At the beginning of this week I was at Priestfield Parish Church to join celebrations as it became the 300th official Eco-Congregation in Scotland.
Eco-Congregation Scotland is a national charity that supports churches of all denominations to highlight environmental issues through their work in local communities and beyond.
It was also good to hear about the interfaith aspects of Eco-Congregations as other faiths explore how they might join up with the campaign.
Churches continue to play an important role in communities across the Lothians and are well placed to provide a forum for highlighting environmental issues including climate change and tackling waste. They’re also at the sharp end of thinking about how to reduce their spending on energy bills and deliver energy efficiency in church buildings.
At Priestfield, the newly formed Eco-Congregation group will be looking to implement practical action to improve their environmental record such as looking to use recycled materials and reduce waste. They will also be looking to encourage consideration of the environment in their spiritual work.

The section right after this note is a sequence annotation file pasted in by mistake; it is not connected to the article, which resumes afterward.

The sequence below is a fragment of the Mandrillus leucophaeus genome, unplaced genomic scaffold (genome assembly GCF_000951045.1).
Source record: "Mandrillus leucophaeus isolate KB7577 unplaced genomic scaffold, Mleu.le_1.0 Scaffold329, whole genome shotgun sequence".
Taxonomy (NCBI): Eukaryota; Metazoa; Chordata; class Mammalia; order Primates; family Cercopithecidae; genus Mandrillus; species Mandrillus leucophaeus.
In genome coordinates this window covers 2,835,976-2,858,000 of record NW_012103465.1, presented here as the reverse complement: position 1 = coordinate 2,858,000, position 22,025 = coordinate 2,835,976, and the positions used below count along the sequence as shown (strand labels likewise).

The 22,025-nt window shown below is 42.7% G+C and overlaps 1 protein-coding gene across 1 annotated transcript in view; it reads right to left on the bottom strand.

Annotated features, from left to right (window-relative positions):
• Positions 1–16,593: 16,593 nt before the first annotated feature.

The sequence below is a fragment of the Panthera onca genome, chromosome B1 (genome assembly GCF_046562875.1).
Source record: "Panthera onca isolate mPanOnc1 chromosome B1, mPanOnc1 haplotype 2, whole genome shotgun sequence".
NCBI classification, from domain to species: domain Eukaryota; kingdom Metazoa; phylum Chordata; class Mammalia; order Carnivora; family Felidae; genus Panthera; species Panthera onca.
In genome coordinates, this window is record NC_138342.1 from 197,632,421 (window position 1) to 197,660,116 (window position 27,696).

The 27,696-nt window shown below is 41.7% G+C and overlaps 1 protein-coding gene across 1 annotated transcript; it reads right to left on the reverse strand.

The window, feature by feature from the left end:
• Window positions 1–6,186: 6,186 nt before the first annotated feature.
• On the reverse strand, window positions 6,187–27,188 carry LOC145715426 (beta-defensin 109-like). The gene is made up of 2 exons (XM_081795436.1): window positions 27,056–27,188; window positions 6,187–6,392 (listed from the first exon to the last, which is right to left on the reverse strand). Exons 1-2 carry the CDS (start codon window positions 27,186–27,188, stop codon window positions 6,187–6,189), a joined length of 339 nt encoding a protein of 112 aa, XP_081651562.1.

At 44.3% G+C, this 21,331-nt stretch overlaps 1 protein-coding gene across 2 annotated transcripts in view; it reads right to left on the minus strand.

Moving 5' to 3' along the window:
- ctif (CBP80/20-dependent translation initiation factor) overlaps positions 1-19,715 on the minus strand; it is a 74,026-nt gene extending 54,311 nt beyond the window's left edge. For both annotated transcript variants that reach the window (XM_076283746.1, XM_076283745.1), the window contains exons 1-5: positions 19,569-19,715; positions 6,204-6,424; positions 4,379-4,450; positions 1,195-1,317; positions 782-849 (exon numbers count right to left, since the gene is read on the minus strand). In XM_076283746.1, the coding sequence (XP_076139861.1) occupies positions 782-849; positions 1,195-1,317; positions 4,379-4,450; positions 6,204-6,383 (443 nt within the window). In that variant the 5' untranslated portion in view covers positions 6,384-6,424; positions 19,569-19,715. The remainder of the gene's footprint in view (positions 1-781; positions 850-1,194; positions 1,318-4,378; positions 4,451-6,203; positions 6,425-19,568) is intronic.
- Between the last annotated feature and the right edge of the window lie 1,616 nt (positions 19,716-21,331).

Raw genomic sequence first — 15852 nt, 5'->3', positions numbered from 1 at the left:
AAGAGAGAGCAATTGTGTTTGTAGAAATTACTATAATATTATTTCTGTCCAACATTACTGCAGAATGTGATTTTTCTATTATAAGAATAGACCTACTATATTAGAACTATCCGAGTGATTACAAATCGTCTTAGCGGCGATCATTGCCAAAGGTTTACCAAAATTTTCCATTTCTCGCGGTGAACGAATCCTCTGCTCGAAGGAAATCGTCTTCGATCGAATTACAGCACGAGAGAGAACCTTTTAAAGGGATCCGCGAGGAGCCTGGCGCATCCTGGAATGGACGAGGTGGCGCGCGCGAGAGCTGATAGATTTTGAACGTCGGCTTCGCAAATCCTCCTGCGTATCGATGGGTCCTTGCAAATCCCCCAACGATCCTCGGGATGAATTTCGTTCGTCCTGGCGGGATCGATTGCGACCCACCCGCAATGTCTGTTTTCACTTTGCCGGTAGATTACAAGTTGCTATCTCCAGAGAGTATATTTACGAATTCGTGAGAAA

In a wider context, the group will also consider global environmental issues and the related theme of Fairtrade. The church recently achieved Fairtrade Status for its commitment to using fairly traded produce including tea, coffee and flowers. It is also involved in the Edinburgh wide ‘Basics Bank‘ food-bank initiative and encourages donations to come from Fairtrade producers.
The Fairtrade movement is important in an environmental context as it promotes local sustainability in farming. It also delivers better prices and working conditions for some of the poorest producers in the world.
Through the resources provided by Eco-Congregations, I know that the church will continue to develop ways to promote environmental issues through its work. The involvement of students was clearly an important part of this work.
One thing that I have noticed as an MSP is the way that the charity has helped to engage people in environmental issues and encourage them to make their voices heard to organisations and decision makers. This is important as it helps push environmental issues up the political agenda and to call for action.
I was happy to lodge a motion in Parliament welcoming the naming of the 300th Eco-congregation in Scotland and I hope that the charity’s work with the many churches involved goes from strength to strength in the future.